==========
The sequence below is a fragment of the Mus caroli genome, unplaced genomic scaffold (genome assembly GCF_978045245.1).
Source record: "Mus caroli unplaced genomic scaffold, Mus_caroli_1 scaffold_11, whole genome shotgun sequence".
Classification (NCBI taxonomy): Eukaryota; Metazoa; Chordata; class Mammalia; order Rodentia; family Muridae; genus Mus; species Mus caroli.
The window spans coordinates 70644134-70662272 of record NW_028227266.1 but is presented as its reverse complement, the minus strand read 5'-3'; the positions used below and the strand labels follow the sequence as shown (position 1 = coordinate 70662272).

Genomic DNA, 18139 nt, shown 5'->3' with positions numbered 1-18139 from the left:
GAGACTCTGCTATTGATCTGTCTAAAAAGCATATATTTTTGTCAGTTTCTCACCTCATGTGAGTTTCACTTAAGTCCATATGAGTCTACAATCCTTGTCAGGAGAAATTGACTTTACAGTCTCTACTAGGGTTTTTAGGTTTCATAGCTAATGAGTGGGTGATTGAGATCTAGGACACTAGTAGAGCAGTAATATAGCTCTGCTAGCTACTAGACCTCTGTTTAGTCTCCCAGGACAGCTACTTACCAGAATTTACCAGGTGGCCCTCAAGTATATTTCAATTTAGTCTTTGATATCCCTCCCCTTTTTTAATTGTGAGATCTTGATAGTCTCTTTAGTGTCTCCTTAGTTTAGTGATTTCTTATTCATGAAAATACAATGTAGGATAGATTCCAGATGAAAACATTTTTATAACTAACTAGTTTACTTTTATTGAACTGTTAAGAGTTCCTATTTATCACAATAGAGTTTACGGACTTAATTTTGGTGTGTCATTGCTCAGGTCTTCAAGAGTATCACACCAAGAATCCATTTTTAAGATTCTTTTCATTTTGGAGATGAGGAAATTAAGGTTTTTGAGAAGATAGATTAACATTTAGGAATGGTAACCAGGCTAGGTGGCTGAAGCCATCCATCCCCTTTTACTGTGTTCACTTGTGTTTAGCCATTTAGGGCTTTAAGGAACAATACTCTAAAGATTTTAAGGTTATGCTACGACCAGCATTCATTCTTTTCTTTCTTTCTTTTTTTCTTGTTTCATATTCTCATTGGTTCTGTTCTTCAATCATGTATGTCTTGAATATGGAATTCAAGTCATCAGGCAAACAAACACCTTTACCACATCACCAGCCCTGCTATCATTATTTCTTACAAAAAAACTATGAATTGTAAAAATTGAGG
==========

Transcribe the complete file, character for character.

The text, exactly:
The sequence below is a fragment of the Mus caroli genome, unplaced genomic scaffold (genome assembly GCF_978045245.1).
Source record: "Mus caroli unplaced genomic scaffold, Mus_caroli_1 scaffold_11, whole genome shotgun sequence".
Classification (NCBI taxonomy): Eukaryota; Metazoa; Chordata; class Mammalia; order Rodentia; family Muridae; genus Mus; species Mus caroli.
The window spans coordinates 70644134-70662272 of record NW_028227266.1 but is presented as its reverse complement, the minus strand read 5'-3'; the positions used below and the strand labels follow the sequence as shown (position 1 = coordinate 70662272).

Genomic DNA, 18139 nt, shown 5'->3' with positions numbered 1-18139 from the left:
GAGACTCTGCTATTGATCTGTCTAAAAAGCATATATTTTTGTCAGTTTCTCACCTCATGTGAGTTTCACTTAAGTCCATATGAGTCTACAATCCTTGTCAGGAGAAATTGACTTTACAGTCTCTACTAGGGTTTTTAGGTTTCATAGCTAATGAGTGGGTGATTGAGATCTAGGACACTAGTAGAGCAGTAATATAGCTCTGCTAGCTACTAGACCTCTGTTTAGTCTCCCAGGACAGCTACTTACCAGAATTTACCAGGTGGCCCTCAAGTATATTTCAATTTAGTCTTTGATATCCCTCCCCTTTTTTAATTGTGAGATCTTGATAGTCTCTTTAGTGTCTCCTTAGTTTAGTGATTTCTTATTCATGAAAATACAATGTAGGATAGATTCCAGATGAAAACATTTTTATAACTAACTAGTTTACTTTTATTGAACTGTTAAGAGTTCCTATTTATCACAATAGAGTTTACGGACTTAATTTTGGTGTGTCATTGCTCAGGTCTTCAAGAGTATCACACCAAGAATCCATTTTTAAGATTCTTTTCATTTTGGAGATGAGGAAATTAAGGTTTTTGAGAAGATAGATTAACATTTAGGAATGGTAACCAGGCTAGGTGGCTGAAGCCATCCATCCCCTTTTACTGTGTTCACTTGTGTTTAGCCATTTAGGGCTTTAAGGAACAATACTCTAAAGATTTTAAGGTTATGCTACGACCAGCATTCATTCTTTTCTTTCTTTCTTTTTTTCTTGTTTCATATTCTCATTGGTTCTGTTCTTCAATCATGTATGTCTTGAATATGGAATTCAAGTCATCAGGCAAACAAACACCTTTACCACATCACCAGCCCTGCTATCATTATTTCTTACAAAAAAACTATGAATTGTAAAAATTGAGG